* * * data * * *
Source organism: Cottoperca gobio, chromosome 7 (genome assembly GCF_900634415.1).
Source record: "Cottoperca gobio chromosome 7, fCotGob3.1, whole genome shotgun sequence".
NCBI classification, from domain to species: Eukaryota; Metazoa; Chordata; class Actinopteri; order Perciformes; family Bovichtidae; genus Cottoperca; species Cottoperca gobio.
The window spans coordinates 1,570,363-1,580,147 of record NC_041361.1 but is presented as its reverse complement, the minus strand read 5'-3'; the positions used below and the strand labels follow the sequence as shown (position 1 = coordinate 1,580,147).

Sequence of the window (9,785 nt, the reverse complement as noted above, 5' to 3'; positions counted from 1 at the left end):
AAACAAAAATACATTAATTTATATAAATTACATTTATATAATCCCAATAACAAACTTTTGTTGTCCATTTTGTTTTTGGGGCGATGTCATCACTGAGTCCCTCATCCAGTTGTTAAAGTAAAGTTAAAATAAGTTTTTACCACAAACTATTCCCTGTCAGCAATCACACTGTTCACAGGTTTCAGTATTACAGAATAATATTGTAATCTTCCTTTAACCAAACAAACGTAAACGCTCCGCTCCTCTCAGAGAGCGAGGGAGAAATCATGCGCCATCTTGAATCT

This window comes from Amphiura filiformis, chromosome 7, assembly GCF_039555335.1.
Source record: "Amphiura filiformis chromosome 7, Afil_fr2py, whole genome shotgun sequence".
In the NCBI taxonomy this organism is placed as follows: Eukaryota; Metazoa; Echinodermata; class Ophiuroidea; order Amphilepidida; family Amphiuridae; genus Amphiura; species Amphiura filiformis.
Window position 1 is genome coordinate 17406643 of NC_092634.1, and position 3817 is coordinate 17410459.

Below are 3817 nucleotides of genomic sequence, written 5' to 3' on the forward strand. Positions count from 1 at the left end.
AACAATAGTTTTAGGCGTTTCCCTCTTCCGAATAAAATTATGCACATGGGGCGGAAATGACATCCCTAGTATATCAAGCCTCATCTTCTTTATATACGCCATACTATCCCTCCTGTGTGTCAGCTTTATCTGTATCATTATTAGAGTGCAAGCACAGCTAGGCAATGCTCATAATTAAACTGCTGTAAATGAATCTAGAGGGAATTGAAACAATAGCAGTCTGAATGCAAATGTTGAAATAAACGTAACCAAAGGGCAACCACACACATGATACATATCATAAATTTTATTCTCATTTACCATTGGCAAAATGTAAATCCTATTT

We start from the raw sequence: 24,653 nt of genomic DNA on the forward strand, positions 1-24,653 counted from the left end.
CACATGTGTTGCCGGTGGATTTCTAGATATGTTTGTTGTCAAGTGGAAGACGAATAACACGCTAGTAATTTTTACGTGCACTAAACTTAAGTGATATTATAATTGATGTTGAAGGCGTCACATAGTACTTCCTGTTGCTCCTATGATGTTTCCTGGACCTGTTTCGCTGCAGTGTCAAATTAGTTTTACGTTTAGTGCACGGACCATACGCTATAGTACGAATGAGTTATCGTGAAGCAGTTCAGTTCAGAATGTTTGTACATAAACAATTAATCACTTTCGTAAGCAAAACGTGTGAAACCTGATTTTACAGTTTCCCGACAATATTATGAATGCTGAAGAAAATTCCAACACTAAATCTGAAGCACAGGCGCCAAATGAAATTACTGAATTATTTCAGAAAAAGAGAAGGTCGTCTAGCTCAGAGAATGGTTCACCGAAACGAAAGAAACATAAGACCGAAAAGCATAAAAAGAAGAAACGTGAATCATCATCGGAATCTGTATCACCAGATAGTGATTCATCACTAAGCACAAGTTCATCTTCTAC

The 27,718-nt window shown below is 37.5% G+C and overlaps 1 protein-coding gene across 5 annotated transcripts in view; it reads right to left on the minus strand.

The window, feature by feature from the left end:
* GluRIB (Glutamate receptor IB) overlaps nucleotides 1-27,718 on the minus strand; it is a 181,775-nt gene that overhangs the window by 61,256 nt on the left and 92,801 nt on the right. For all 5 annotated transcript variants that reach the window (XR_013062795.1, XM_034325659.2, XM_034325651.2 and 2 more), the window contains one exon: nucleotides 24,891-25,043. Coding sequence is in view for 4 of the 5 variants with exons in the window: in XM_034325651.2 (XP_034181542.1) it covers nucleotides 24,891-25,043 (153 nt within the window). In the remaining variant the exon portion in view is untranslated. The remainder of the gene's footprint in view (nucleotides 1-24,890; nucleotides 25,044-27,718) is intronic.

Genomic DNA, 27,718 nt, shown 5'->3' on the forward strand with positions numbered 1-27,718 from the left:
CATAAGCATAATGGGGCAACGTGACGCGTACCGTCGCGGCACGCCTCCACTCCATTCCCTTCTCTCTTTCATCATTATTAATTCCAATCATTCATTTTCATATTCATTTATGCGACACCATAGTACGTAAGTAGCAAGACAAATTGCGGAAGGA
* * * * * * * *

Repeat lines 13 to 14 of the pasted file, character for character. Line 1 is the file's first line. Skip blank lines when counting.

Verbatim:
We start from the raw sequence: 24,653 nt of genomic DNA on the forward strand, positions 1-24,653 counted from the left end.
CACATGTGTTGCCGGTGGATTTCTAGATATGTTTGTTGTCAAGTGGAAGACGAATAACACGCTAGTAATTTTTACGTGCACTAAACTTAAGTGATATTATAATTGATGTTGAAGGCGTCACATAGTACTTCCTGTTGCTCCTATGATGTTTCCTGGACCTGTTTCGCTGCAGTGTCAAATTAGTTTTACGTTTAGTGCACGGACCATACGCTATAGTACGAATGAGTTATCGTGAAGCAGTTCAGTTCAGAATGTTTGTACATAAACAATTAATCACTTTCGTAAGCAAAACGTGTGAAACCTGATTTTACAGTTTCCCGACAATATTATGAATGCTGAAGAAAATTCCAACACTAAATCTGAAGCACAGGCGCCAAATGAAATTACTGAATTATTTCAGAAAAAGAGAAGGTCGTCTAGCTCAGAGAATGGTTCACCGAAACGAAAGAAACATAAGACCGAAAAGCATAAAAAGAAGAAACGTGAATCATCATCGGAATCTGTATCACCAGATAGTGATTCATCACTAAGCACAAGTTCATCTTCTAC